Monash University Suggested Serving: ½ cup (49 g) raw sliced or chopped bulb; ½ cup (12 g) raw, chopped leaves.
Fennel (Foeniculum vulgare) is a member of the carrot and parsley family yet it looks like squat, bulbous celery with feathery “fronds” (leaves), which look like dill. The flavor is reminiscent of anise or licorice. It can be eaten raw as well as cooked, after which the licorice flavor mellows considerably. Its recorded use dates back to 1500 BC and it is popular in Italian, French and Greek cuisine.
How to Buy
The stalks should be blemish free and heaviness will denote juiciness as well. It should have a fresh, clean scent.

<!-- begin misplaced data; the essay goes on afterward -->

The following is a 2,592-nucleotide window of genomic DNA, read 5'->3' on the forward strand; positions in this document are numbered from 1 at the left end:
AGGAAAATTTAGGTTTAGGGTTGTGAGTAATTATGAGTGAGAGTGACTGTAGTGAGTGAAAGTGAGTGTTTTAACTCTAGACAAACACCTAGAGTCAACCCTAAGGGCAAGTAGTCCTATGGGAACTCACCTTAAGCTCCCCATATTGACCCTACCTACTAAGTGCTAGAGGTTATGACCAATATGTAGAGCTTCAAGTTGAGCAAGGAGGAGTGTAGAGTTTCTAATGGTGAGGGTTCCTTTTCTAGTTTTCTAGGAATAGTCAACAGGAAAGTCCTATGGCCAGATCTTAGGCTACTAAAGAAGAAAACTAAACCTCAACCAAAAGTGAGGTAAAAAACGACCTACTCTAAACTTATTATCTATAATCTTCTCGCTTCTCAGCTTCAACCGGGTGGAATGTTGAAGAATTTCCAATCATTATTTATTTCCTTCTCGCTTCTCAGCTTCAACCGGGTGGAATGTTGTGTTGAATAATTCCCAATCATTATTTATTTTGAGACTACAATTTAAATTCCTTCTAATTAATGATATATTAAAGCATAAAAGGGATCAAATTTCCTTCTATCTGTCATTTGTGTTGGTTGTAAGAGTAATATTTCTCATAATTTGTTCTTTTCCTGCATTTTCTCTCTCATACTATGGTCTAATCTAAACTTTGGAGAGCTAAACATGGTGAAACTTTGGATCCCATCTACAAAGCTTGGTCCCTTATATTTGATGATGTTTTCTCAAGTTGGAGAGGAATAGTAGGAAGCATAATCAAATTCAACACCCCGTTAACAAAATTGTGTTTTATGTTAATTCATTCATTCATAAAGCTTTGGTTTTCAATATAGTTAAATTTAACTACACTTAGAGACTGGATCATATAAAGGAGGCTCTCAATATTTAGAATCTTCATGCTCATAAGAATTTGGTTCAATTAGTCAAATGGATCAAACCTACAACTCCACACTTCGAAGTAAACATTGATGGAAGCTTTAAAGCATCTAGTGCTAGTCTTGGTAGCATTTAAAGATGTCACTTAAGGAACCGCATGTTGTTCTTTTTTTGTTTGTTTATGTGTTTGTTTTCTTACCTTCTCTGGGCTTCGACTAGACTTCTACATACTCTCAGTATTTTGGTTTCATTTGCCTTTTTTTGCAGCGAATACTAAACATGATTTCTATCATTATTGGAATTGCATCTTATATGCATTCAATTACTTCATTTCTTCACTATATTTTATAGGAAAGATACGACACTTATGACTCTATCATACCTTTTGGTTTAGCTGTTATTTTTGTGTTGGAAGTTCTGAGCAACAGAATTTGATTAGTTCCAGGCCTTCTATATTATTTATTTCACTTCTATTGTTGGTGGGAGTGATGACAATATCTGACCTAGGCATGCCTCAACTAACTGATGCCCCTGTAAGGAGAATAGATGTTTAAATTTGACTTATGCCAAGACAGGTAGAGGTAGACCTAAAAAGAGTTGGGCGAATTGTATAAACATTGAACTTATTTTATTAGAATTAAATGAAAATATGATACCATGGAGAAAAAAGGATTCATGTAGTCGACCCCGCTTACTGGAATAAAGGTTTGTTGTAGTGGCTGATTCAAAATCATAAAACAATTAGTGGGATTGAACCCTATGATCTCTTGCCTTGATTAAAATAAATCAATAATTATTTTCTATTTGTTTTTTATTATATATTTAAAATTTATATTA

How to Prep & Use
Remove the feathery fronds and reserve as an edible garnish in dishes where you will be using the vegetable itself. Slice off the root end (seen above on the left) and then use the bulb for eating and cooking. The stalks are usually discarded, although you could use them as scraps for soup stock.
We love to use fennel for crudité platters, for soups, stews or roasting and sliced very thinly in salads. Once in Tuscany Dédé had a salad of very thinly sliced fennel, peppery olive oil and coarse salt and it was a revelation in simplicity. If you are not familiar with this vegetable we encourage you to try it!
For an elegant salad, try our Fennel, Kale & Parsley Salad with Clementines & Olives.
How to Store
Refrigerate until needed. Use as soon as possible.